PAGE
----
The Knight Foundation is out with the most recent group of winners in the Knight News Challenge, with $3.4 million going to projects that help promote innovation on the Internet.
The 19 winning projects will expand access to libraries through new digital tools, create pipelines for underrepresented talent in the technology sector, and bolster efforts to track online censorship around the globe. The announcement was made moments ago at the annual MIT-Knight Civic Media Conference at the MIT Media Lab.The theme of the most recent News Challenge was “strengthening the Internet for free expression and innovation.” The winning entries represent a wide variety of players connected to online life, including the Electronic Frontier Foundation, The New York Public Library, and the Guardian Media Group.
One difference in this year’s News Challenge is a slight shift in funding mechanisms for winning entries. While nine winners are getting grants between $200,000 and $500,000, the remaining projects are being awarded $35,000 as part of the Knight Prototype Fund. The Prototype Fund has typically been used for early-stage projects that need a short-term boost in funding to reach the next stage of their development.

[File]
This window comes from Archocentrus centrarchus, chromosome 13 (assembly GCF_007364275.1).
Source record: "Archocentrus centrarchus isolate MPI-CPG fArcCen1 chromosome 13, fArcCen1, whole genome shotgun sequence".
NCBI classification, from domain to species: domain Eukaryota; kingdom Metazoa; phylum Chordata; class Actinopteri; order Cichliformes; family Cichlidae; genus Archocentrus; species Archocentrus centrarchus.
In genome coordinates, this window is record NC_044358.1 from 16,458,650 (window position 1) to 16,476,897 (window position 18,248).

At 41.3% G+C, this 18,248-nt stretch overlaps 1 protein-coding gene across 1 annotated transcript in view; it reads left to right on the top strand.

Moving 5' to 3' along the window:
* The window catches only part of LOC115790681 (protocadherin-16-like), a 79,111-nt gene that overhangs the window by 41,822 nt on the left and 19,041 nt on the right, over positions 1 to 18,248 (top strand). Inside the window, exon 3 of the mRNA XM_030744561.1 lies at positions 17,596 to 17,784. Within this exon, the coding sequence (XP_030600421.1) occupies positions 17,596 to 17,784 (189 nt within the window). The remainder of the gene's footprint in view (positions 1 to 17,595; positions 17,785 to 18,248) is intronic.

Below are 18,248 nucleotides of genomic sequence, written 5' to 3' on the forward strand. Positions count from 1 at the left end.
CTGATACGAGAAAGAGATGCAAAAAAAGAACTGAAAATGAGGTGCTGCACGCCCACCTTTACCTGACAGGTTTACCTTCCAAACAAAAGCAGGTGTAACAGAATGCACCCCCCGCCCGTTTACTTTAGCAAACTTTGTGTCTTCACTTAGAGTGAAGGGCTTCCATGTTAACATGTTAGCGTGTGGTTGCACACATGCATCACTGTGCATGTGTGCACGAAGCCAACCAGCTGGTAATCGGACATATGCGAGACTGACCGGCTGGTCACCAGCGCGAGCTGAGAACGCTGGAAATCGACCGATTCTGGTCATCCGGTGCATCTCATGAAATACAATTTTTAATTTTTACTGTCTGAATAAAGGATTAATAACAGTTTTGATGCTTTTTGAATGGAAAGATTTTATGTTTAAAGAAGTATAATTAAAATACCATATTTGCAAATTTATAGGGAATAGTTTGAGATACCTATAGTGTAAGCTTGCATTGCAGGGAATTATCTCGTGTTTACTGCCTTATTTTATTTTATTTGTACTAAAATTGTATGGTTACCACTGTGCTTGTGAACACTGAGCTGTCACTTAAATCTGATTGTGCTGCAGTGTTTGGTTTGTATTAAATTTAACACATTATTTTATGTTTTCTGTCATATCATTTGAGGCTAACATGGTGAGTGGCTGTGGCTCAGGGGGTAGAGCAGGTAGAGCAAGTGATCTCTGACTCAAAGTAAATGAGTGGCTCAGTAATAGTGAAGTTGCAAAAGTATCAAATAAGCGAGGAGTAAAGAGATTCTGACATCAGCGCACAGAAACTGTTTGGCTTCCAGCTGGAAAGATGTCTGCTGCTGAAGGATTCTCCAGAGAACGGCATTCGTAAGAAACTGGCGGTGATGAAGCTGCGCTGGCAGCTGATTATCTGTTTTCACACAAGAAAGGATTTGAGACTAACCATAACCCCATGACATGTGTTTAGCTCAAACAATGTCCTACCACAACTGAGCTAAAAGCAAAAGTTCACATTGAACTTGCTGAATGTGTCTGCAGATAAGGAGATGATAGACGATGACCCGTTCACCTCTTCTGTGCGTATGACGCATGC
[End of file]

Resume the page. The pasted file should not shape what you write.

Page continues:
Alberto Ibargüen, president of Knight Foundation, said the News Challenge started as a way of looking for new ways to deliver news and information on digital platforms. But the more critical fight might be ensuring a free and open Internet, which makes delivering news and informing communities possible.
It’s a busy time for the future of the Internet. The Federal Communications Commission is considering new rules for governing the Internet while mergers like the proposed Comcast/Time Warner Cable deal will have an effect on broadband access. Because of all of this, Ibargüen says Knight plans to turn more attention to keeping the Internet open. “We think that the subject of a free and universal web, of a free and accessible Internet, is hardly exhausted with one attempt on our part,” said Ibargüen
This time last year, the future of the News Challenge seemed in doubt as Ibargüen mused that “It might be finished.” But he said Monday the contest will continue on, with the subject of the next round later this year yet to be determined. In nine years, the News Challenge has shifted from a general call to more issue-focused areas around health, government data, and mobile.